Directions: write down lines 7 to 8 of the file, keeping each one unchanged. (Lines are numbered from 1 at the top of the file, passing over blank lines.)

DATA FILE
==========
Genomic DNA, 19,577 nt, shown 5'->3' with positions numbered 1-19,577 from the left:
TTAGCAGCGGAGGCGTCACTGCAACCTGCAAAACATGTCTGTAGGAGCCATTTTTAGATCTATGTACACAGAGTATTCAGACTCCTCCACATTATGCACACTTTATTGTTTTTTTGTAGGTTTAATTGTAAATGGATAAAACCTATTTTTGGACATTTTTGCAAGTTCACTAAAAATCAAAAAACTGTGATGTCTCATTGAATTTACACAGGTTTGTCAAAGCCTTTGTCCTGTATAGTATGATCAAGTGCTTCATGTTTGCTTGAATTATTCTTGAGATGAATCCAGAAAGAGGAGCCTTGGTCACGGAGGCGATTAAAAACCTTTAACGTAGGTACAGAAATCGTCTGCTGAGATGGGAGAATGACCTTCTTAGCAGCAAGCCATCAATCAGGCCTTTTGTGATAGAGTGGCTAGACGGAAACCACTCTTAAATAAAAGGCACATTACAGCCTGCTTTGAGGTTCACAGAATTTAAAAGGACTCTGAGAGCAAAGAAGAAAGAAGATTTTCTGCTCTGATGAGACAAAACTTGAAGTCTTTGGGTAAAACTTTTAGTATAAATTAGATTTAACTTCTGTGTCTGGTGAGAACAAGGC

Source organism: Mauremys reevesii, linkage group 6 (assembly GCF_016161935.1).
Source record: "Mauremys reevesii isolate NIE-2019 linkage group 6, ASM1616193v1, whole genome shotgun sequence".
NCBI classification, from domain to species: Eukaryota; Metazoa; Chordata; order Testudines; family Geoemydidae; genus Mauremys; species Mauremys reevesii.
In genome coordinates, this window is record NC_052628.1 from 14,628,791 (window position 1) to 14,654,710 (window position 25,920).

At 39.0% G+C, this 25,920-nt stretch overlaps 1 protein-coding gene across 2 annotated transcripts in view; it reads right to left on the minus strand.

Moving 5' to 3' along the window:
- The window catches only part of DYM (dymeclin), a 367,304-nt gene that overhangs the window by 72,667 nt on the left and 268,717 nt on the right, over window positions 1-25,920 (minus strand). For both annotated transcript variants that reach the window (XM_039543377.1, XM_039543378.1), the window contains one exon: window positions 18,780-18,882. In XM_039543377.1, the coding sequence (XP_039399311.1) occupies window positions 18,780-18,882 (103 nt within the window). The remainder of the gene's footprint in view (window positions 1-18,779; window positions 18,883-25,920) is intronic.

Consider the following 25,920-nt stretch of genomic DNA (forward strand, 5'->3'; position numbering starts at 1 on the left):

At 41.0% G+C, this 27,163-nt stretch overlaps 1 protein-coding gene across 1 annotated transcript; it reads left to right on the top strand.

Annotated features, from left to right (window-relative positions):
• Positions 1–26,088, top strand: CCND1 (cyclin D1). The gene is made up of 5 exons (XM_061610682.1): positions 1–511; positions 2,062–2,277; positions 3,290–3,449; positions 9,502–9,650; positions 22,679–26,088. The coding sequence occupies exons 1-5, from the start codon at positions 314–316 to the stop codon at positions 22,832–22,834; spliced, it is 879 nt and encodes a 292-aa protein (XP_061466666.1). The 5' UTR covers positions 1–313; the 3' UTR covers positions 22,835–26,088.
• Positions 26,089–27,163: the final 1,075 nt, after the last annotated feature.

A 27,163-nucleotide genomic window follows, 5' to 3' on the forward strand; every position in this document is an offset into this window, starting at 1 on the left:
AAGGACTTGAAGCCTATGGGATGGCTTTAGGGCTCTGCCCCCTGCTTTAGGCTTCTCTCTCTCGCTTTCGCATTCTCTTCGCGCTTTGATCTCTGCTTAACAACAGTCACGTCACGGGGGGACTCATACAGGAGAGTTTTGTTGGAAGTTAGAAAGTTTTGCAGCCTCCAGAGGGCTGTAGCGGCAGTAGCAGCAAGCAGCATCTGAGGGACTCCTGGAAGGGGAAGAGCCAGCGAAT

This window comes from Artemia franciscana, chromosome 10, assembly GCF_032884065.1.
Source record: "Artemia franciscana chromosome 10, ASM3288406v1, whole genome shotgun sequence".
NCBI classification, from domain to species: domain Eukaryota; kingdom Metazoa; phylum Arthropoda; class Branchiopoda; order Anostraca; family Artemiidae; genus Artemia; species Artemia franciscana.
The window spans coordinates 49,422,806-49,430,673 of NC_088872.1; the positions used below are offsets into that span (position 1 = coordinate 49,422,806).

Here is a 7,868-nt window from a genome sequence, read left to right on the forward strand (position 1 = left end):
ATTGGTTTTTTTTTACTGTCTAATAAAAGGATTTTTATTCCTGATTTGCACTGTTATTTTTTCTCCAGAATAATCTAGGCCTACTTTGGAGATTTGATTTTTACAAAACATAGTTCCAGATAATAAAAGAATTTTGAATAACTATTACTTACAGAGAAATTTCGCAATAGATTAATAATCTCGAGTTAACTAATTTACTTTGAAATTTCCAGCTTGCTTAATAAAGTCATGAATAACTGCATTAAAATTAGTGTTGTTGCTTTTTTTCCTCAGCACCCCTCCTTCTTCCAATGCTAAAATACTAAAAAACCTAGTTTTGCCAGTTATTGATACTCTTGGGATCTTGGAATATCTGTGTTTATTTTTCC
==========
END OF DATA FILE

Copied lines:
At 39.0% G+C, this 25,920-nt stretch overlaps 1 protein-coding gene across 2 annotated transcripts in view; it reads right to left on the minus strand.

Moving 5' to 3' along the window: